Sweden’s advertising watchdog has ruled that a Stockholm internet company’s use of the ‘distracted boyfriend meme’ in a recruitment ad was sexist.
The Advertising Ombudsman said internet service provider (ISP) Bahnhof ‘s inclusion of the now-famous image — which shows a man turning away from his girlfriend to admire another woman — in a jobs vacancy advert, suggested women were “interchangeable in the same way as a change of workplace”.
In Facebook and Instagram posts, the Stockholm-based company had shown the boyfriend turning away from “your current workplace” to stare at “Bahnhof”, alongside a message advertising sales jobs and vacancies for operating engineers and web designers.
“The purpose was to illustrate that Bahnhof is an attractive employer and that persons who have a somewhat-less attractive employer could be interested in us,” the ISP company said in a statement posted to its website Tuesday.
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But the ombudsman’s opinion committee unanimously ruled the jobs posting to be “gender-discriminatory” and in breach of International Chamber of Commerce anti-sexism regulations against portraying “stereotypical” gender roles or individuals as “sex objects”.
All members of the review panel reportedly agreed the advert objectifies women, asserting that it portrays females as “interchangeable objects”, the only interesting feature of which is their appearance.
A number of committee members also warned of it highlighting “stereotypical gender roles” including that it gives the impression “that men can change their partners in the same way they would change jobs”, according to the ruling.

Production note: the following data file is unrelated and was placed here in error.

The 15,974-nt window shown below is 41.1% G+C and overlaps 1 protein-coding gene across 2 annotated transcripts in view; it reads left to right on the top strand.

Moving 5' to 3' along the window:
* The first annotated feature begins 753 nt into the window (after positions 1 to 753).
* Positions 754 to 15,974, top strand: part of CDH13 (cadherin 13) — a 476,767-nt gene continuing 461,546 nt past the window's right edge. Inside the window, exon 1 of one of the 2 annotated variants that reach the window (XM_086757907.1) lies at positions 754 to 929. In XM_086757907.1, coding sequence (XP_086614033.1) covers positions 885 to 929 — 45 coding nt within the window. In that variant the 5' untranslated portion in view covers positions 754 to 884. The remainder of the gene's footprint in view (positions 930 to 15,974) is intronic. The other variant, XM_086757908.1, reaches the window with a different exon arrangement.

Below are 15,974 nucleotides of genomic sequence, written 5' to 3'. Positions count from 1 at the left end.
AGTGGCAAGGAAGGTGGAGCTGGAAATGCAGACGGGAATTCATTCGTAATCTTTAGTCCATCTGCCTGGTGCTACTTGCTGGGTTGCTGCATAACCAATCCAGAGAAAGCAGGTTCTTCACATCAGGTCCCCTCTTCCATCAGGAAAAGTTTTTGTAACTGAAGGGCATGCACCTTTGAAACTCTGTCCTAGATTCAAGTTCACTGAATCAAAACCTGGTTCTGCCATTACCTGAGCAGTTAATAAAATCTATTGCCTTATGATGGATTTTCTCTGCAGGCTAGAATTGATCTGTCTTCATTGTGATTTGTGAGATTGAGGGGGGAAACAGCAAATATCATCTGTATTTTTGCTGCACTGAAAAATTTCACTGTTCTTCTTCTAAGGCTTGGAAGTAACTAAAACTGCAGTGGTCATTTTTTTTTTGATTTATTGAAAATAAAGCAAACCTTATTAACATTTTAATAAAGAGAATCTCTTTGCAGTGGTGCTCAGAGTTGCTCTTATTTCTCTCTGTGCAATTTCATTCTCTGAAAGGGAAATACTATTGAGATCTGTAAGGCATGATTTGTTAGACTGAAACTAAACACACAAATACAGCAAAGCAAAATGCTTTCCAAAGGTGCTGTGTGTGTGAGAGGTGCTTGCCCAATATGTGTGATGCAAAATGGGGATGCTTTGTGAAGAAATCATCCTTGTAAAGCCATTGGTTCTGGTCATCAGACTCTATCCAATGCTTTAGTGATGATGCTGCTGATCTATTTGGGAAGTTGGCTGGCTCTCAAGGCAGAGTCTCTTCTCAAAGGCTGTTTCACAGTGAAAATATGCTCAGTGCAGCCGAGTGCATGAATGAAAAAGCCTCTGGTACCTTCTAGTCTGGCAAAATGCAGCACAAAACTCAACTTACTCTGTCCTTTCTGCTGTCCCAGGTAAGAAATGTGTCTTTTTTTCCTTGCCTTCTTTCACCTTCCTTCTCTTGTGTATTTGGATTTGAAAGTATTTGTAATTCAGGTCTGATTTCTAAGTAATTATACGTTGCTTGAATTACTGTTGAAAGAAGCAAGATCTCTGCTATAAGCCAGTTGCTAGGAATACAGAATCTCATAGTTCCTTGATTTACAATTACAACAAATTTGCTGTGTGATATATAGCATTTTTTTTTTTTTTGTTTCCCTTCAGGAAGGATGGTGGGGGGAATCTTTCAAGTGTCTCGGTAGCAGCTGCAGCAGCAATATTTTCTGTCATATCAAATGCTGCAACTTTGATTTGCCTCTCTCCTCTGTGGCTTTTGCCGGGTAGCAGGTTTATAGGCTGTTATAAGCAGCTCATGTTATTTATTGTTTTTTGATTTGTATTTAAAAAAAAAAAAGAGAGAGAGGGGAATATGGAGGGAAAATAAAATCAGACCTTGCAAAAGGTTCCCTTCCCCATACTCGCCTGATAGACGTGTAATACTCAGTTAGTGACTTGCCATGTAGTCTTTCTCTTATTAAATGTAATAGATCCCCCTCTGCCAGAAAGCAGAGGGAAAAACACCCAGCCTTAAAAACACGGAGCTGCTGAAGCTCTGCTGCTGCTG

With Sweden’s official website proclaiming that “gender equality is central to the Government’s priorities”, the Scandinavian nation has been somewhat of a pioneer in pushing to eliminate differences between the sexes’ behaviour and preferences.
You'd think she'd have more important things to worry about right now https://t.co/V5Gi7OWE7p
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The Advertising Ombudsman made headlines in 2012, a year in which Sweden also introduced genderless pronouns, when it ruled toy companies must show boys playing with dolls and girls playing with toy guns in their marketing catalogues, with the watchdog’s head, Elisabeth Trotzig, commenting at the time, “Swedish society is seeking an egalitarian relationship between men and women.”
But scientists have said the nation’s now decades-long, top-down commitment to deconstructing gender — which includes the requirement that all preschools work to “counteract” traditional roles — is unlikely to have much effect, with research on toy preference finding children’s preference for gendered toys which match their sex is similar in “equality”-pushing nations like Sweden to that in less egalitarian countries.
Emeritus professor of biochemistry and public awareness of science officer at University College Cork (UCC) revoked the Scandinavian country for tending to treat gender differences in children “as a disease”, noting that “the preponderance of scientific (biological and psychological) evidence indicates that the social gender engineering proposed in Sweden is wrong”.
“Male and female are different but equal and the equality agenda is damaged rather than served by trying to eliminate difference,” Reville wrote in the Irish Times.
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